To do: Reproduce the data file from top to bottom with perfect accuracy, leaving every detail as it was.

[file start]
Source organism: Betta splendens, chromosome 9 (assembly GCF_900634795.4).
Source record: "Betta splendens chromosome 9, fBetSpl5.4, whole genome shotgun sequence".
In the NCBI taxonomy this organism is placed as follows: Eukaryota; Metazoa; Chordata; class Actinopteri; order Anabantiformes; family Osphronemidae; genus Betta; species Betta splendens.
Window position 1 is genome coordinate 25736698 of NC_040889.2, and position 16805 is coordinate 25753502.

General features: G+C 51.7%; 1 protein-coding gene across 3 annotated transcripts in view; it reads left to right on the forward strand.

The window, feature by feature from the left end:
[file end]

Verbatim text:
Source organism: Betta splendens, chromosome 9 (assembly GCF_900634795.4).
Source record: "Betta splendens chromosome 9, fBetSpl5.4, whole genome shotgun sequence".
In the NCBI taxonomy this organism is placed as follows: Eukaryota; Metazoa; Chordata; class Actinopteri; order Anabantiformes; family Osphronemidae; genus Betta; species Betta splendens.
Window position 1 is genome coordinate 25736698 of NC_040889.2, and position 16805 is coordinate 25753502.

General features: G+C 51.7%; 1 protein-coding gene across 3 annotated transcripts in view; it reads left to right on the forward strand.

The window, feature by feature from the left end: